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Cholinesterase inhibitor use in Alzheimer's disease: the EPIFARM-Elderly Project


  • Author contribution. Study concept and design: Franchi, Lucca, Nobili, Pasina, Riva, and Tettamanti. Acquisition of data: Bortolotti, Fortino, Franchi, and Merlino. Analysis and interpretation of data: Franchi, Lucca, Nobili, Pasina, Riva, and Tettamanti. Drafting the manuscript: Franchi, Lucca, and Nobili. Critical review of the manuscript: Nobili, Franchi, Lucca, Tettamanti, Bortolotti, Fortino, Merlino, Pasina, and Riva.

C. Franchi, Laboratory for Quality Assessment of Geriatric Therapies and Services, Mario Negri Institute for Pharmacological Research, Via Giuseppe La Masa, 19, 20156 Milan, Italy.




This study was designed to examine the prevalence of cholinesterase inhibitor (ChEI) use and the proportions of patients treated with ChEIs by using an administrative prescription database of prevalent and incident cases of mild to moderate Alzheimer's disease (AD) in relation to age and duration of therapy.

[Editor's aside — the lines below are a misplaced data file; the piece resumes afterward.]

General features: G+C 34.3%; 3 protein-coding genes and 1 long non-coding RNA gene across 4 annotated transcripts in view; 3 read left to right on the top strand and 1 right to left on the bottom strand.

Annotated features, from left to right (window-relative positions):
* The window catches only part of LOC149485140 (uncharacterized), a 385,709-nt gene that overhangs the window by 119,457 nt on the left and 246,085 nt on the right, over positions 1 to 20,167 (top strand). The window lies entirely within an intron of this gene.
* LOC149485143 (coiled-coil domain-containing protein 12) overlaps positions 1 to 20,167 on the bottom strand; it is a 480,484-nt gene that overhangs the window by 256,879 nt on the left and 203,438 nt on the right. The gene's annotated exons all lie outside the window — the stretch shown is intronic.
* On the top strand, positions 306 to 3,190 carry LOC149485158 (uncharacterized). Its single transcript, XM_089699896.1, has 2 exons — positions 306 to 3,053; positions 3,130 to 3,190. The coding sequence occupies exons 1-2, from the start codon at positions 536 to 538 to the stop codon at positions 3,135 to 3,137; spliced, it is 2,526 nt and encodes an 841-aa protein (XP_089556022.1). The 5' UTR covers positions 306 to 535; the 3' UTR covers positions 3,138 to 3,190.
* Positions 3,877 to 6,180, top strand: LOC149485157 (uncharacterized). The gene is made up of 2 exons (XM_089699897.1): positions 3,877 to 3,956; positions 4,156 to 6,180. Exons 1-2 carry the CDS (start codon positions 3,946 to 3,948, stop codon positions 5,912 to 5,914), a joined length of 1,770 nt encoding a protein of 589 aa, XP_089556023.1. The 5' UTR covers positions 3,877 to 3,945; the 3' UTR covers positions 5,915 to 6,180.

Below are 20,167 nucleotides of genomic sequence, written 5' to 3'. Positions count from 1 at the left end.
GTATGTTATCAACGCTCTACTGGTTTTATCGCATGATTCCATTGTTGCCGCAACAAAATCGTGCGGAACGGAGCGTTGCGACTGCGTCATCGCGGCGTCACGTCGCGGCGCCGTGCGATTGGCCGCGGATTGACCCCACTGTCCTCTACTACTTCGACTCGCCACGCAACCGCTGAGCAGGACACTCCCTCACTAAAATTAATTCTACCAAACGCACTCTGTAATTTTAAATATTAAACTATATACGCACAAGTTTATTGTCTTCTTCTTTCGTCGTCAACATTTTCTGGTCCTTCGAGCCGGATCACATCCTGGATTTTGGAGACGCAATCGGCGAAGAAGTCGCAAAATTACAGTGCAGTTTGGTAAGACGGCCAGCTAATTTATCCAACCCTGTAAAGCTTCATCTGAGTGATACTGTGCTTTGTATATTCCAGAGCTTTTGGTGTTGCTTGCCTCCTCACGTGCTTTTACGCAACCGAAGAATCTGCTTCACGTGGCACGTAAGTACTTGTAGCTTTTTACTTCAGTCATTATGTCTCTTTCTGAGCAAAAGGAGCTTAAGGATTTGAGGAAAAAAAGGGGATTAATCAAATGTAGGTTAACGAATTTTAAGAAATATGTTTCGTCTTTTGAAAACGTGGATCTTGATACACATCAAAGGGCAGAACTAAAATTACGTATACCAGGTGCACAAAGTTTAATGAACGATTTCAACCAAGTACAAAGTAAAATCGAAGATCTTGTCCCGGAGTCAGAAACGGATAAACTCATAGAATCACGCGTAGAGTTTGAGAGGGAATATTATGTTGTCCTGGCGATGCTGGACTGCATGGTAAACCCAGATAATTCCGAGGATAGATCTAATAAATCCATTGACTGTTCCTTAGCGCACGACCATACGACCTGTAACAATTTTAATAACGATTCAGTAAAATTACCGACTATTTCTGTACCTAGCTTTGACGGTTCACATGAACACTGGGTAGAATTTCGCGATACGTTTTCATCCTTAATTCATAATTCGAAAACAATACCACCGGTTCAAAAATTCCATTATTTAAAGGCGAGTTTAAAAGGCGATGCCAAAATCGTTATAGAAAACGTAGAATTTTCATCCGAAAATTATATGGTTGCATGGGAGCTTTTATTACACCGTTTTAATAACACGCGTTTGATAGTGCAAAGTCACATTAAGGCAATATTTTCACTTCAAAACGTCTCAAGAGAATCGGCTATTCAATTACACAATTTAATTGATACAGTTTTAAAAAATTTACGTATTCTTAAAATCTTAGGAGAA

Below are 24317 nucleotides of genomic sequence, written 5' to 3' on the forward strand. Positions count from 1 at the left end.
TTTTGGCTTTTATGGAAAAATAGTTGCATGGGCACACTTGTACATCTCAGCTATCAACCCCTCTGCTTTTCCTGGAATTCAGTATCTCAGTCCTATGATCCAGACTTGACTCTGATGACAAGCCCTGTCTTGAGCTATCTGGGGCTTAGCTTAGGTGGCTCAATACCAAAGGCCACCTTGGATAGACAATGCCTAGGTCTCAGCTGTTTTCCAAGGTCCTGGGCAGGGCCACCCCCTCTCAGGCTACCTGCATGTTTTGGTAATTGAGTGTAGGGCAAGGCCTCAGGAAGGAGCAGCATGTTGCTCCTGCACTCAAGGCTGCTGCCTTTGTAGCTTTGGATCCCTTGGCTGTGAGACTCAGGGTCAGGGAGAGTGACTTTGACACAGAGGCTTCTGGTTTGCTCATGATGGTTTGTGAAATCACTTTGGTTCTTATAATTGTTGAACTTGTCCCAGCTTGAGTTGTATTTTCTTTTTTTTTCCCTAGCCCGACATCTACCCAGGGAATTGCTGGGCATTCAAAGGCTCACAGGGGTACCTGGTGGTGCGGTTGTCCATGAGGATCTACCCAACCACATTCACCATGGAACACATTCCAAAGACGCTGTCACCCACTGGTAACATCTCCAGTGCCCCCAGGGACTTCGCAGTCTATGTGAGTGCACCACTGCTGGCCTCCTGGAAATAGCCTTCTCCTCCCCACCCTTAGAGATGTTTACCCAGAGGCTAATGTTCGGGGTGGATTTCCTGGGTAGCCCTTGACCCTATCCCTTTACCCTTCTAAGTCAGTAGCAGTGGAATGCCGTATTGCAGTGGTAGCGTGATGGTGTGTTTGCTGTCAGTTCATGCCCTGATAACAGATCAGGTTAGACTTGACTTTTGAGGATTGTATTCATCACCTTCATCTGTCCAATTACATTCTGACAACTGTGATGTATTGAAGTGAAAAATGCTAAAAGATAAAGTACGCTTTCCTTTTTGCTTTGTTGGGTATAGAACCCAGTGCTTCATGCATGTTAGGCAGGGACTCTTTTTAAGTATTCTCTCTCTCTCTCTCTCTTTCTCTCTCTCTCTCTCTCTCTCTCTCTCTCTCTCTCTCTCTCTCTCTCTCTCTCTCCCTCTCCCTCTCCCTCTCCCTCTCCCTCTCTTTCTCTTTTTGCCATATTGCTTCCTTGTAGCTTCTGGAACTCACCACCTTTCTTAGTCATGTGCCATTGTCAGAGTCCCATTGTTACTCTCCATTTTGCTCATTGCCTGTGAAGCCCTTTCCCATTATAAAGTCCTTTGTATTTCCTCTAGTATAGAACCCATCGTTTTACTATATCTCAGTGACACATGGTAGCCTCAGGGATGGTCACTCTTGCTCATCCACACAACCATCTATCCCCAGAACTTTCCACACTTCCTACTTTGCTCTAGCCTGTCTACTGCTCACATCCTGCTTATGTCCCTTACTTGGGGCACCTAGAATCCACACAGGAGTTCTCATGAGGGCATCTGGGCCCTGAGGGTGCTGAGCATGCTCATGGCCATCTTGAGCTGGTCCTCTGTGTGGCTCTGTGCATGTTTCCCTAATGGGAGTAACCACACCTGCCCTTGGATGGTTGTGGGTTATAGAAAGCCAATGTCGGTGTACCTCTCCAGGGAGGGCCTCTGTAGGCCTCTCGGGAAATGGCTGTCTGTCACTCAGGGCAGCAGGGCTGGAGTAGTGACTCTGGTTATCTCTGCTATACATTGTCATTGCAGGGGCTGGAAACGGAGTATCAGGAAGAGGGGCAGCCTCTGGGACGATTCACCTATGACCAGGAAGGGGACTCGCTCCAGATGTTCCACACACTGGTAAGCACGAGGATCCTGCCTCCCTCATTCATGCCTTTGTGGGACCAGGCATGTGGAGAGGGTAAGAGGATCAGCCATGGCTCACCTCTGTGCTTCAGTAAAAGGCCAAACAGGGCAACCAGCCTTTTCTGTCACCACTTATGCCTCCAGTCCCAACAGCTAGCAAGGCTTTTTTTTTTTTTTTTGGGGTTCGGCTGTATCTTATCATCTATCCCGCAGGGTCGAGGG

A prospective observational study covering individuals aged 65 years or older who received at least one prescription of ChEIs between 1 January 2002 and 31 December 2007 was conducted in three health administrative areas in the Lombardy Region, Italy.


The prevalence of those who received at least one prescription for ChEIs rose from 0.5% in 2002 to 0.7% in 2004, reaching a plateau. Among estimated prevalent cases of mild to moderate AD, the prevalence of patients who received at least one prescription of ChEIs varied in different age groups, rising in those over 80 years and falling slightly in those under 80 years, particularly in patients aged 65–69 years (test for trend, p < 0.001). Among estimated incident cases, the percentage of newly treated patients dropped from 12% in 2004 to 8% in 2007, as well as within each age group (test for trend, p < 0.001). In the cohort of incident users, nearly 40% of patients who started treatment in 2004 were still in treatment 3 years later.


The prescription prevalence of ChEIs increased up to 2004, then reached a plateau. This might reflect the practical response of physicians and patients to the controversy and uncertainty surrounding the clinical value of these expensive drugs for the treatment of AD. Copyright © 2011 John Wiley & Sons, Ltd.